The new public protector says she will leave the dispute over the state capture report prepared by h.
Politics is said to be "the art of postponing decisions until they are no longer relevant". I could not help but recall this insightful observation by Henri Queuille.
This French politician must have been speaking from experience because in his lifetime he served three terms as prime minister of France. Plato took this folly of politics further by asserting that "those who are too smart to engage in politics are punished by being governed by those who are dumber".
The passing of time has done nothing to counter the truth and wisdom of Plato and Queuille's pronouncements on this dirty game called politics. And if politics is a game, then you and I, the ordinary folk, are the pawns and losers.
Recent events have sadly confirmed that our political leaders are not deserving of the word leader and will play and manipulate the truth to suit themselves.
Former Limpopo premier Sello Moloto is being praised for exposing the crass materialism, corruption and bullying tactics of ANC Youth League president Julius Malema.
This week Moloto came out his hiding place to hog the headlines. He claimed Malema secured his much-spoken about wealth and tenders by bullying municipalities in Limpopo.
If his accusations against the quarrelsome youth league president are true, why has he kept quiet all along? He should have had the integrity to stand up and expose this rot when it mattered. I can only conclude that Moloto is "exposing" Malema not on principle, but because the fight between them has become personal.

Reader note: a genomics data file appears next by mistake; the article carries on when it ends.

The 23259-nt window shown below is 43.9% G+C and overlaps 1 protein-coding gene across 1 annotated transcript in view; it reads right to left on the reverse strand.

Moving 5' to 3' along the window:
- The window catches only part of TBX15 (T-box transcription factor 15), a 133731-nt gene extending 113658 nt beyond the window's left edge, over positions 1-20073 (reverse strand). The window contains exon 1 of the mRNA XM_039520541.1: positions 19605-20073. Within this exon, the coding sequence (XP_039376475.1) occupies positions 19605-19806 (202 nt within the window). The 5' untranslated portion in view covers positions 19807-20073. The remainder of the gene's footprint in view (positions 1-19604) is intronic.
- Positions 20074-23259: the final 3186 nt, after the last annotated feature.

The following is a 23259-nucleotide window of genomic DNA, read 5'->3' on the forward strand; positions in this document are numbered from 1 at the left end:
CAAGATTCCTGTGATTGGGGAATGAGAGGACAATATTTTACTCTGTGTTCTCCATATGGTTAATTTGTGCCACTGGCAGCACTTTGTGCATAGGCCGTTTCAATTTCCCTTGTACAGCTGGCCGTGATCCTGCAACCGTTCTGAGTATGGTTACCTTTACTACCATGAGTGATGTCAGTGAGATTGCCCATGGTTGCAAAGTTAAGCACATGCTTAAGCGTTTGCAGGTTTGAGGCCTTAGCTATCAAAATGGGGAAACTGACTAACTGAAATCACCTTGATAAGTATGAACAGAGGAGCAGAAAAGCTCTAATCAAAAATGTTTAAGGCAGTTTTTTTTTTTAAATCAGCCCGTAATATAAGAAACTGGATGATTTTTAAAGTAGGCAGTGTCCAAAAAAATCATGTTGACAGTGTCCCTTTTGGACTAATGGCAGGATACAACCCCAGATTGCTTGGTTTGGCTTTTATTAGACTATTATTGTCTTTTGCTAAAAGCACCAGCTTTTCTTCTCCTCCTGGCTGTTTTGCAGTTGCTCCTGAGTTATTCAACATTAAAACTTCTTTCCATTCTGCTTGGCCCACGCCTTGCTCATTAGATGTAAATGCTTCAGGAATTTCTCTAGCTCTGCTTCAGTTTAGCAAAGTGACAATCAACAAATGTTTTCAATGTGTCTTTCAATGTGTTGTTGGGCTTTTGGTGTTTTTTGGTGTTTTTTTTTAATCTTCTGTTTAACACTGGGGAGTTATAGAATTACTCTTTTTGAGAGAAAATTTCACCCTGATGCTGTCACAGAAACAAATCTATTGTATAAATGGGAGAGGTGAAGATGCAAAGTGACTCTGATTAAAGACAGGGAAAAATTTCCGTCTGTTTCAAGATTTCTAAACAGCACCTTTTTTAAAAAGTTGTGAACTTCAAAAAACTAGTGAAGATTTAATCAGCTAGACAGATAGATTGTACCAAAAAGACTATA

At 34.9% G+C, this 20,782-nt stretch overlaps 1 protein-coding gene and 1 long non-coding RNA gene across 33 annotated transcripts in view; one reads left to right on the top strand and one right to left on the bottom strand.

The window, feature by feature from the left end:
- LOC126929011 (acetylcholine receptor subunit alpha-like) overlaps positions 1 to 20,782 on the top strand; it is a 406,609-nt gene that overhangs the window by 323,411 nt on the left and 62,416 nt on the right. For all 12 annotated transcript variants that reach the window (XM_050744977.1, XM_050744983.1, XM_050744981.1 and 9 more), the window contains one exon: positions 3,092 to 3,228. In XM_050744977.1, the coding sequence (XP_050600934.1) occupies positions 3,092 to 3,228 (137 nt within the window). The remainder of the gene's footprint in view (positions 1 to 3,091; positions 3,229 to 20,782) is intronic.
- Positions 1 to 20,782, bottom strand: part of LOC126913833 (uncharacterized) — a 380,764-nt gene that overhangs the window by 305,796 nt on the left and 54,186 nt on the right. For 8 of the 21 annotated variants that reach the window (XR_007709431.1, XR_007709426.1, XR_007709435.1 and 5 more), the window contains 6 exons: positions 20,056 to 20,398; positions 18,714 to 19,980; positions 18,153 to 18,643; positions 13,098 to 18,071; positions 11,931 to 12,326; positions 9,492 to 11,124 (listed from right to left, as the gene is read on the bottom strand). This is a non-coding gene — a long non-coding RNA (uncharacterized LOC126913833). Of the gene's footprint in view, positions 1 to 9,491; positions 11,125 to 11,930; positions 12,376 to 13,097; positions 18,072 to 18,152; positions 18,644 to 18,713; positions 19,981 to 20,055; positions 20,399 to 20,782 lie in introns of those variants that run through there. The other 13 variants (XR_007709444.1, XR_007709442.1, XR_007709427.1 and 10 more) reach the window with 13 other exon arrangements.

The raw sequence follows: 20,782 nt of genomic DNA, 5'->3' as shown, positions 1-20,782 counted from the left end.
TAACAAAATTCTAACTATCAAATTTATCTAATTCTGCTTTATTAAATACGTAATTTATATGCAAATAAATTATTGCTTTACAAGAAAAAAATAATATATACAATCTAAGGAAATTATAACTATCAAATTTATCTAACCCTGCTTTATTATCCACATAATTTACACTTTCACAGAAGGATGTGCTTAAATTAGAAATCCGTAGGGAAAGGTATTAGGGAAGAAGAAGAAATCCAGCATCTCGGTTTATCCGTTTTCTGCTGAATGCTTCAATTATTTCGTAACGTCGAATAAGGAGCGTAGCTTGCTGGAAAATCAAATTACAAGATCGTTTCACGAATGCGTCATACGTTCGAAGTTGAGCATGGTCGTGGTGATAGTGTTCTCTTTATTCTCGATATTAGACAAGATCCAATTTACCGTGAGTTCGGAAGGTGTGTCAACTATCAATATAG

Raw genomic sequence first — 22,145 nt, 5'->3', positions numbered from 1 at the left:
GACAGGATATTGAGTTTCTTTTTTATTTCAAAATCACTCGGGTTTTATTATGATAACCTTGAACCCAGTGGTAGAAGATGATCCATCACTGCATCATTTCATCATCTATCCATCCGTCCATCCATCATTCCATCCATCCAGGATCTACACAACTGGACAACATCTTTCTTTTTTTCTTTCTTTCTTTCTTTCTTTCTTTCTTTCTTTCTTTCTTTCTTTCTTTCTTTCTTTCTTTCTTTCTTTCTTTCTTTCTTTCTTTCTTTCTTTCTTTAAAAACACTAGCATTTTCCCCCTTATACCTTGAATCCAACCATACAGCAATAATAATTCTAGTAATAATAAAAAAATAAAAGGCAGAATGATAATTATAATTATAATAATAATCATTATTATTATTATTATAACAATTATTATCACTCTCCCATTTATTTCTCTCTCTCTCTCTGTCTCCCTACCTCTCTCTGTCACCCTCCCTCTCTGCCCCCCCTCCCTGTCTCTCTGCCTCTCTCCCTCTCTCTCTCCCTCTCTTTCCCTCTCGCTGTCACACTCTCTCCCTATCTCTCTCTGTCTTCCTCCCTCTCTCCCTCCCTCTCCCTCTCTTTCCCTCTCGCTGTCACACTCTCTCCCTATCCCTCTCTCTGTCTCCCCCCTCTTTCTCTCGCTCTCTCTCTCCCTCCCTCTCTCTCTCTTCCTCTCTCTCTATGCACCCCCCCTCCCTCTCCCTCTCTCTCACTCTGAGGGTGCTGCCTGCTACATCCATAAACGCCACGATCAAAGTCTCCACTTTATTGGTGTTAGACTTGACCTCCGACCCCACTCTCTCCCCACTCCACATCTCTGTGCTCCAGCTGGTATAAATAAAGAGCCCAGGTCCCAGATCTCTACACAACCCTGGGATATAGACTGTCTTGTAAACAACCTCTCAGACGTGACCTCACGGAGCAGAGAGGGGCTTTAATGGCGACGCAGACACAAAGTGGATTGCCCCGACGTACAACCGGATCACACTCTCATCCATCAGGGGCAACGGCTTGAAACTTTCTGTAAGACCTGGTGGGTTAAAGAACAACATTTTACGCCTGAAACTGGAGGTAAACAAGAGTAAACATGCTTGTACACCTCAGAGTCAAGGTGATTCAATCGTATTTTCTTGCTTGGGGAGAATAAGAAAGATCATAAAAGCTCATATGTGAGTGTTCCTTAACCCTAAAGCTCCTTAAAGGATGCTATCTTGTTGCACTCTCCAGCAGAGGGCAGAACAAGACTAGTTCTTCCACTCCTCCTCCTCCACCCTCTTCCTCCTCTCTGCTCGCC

If he had any respect for the people he led while he was premier and if he cared about the wellbeing of poor communities in Limpopo, he should have stood up earlier, pointed the finger at Malema and shouted "this is the man who is bullying elected leaders and stealing from you".
By waiting until it is convenient for him to reveal the truth, Moloto has put his personal interests above those of the community - a perfect example of "postponing decisions until they are no longer relevant".
The ANCYL is also hypocritical in pronouncing itself on the missing R500000. The general-secretary of the SA Communist Party, Blade Nzimande, was long accused by a former comrade, Willie Madisha, of failing to account for money meant for the party's coffers.
It is no secret that the accusation against Nzimande was levelled at the time of the overt purging of Mbeki supporters within the tripartite alliance. Because the youth league was unapologetically anti- Mbeki and his supporters, it chose to keep quiet.
Now that the spotlight has turned on one of its own, the league is trying to deflect attention and belatedly asking these questions about the missing money. The time for that has long past. If the league smelt a whiff of corruption by Nzimande and felt that he had to account for these funds, then they should have made it a matter of principle back then.
The ANCYL should have had the guts to stand up for the truth and demand accountability, instead of choosing the expedient route of challenging people once they have fallen out with them.
South African politicians are not the only ones who show enthusiasm for choosing to cover up wrongdoing by their colleagues and then speaking out once the damage is long done.
Former US secretary of state Colin Powell once looked me in the eye during an interview and insisted that the US would never apologise for the war on Iraq because it was based on sound evidence.
After leaving office, Powell suddenly "remembered" that the intelligence on Iraq was false. The entire world suffered, lives were lost and an entire country and region were destabilised.
Politicians must keep in mind that lying is done with words and also with silence. Brazen lies and personal vendettas are driving our country to the brink and, sadly, there are too few men and woman bold enough to say "Enough".